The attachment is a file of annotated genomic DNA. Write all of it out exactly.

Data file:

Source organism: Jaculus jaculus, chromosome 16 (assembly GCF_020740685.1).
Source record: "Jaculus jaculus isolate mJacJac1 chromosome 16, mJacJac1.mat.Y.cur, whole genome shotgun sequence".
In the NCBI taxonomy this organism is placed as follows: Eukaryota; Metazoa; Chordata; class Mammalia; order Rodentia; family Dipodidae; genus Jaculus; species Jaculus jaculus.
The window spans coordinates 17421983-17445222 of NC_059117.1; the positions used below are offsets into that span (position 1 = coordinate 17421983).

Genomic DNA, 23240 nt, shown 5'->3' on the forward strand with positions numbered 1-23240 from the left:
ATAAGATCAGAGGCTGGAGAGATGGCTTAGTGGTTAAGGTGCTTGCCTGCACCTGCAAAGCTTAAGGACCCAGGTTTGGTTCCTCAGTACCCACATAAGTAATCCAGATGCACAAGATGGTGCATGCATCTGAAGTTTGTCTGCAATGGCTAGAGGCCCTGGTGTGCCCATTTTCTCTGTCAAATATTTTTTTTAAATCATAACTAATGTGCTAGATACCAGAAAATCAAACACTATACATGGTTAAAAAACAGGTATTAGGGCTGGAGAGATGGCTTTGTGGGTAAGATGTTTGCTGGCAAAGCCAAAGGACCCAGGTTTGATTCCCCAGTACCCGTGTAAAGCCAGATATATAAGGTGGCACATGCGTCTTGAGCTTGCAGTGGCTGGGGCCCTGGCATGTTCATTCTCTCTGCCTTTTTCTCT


Source organism: Jaculus jaculus, chromosome 16 (assembly GCF_020740685.1).
Source record: "Jaculus jaculus isolate mJacJac1 chromosome 16, mJacJac1.mat.Y.cur, whole genome shotgun sequence".
In the NCBI taxonomy this organism is placed as follows: Eukaryota; Metazoa; Chordata; class Mammalia; order Rodentia; family Dipodidae; genus Jaculus; species Jaculus jaculus.
The window spans coordinates 17421983-17445222 of NC_059117.1; the positions used below are offsets into that span (position 1 = coordinate 17421983).

Genomic DNA, 23240 nt, shown 5'->3' on the forward strand with positions numbered 1-23240 from the left:
ATAAGATCAGAGGCTGGAGAGATGGCTTAGTGGTTAAGGTGCTTGCCTGCACCTGCAAAGCTTAAGGACCCAGGTTTGGTTCCTCAGTACCCACATAAGTAATCCAGATGCACAAGATGGTGCATGCATCTGAAGTTTGTCTGCAATGGCTAGAGGCCCTGGTGTGCCCATTTTCTCTGTCAAATATTTTTTTTAAATCATAACTAATGTGCTAGATACCAGAAAATCAAACACTATACATGGTTAAAAAACAGGTATTAGGGCTGGAGAGATGGCTTTGTGGGTAAGATGTTTGCTGGCAAAGCCAAAGGACCCAGGTTTGATTCCCCAGTACCCGTGTAAAGCCAGATATATAAGGTGGCACATGCGTCTTGAGCTTGCAGTGGCTGGGGCCCTGGCATGTTCATTCTCTCTGCCTTTTTCTCT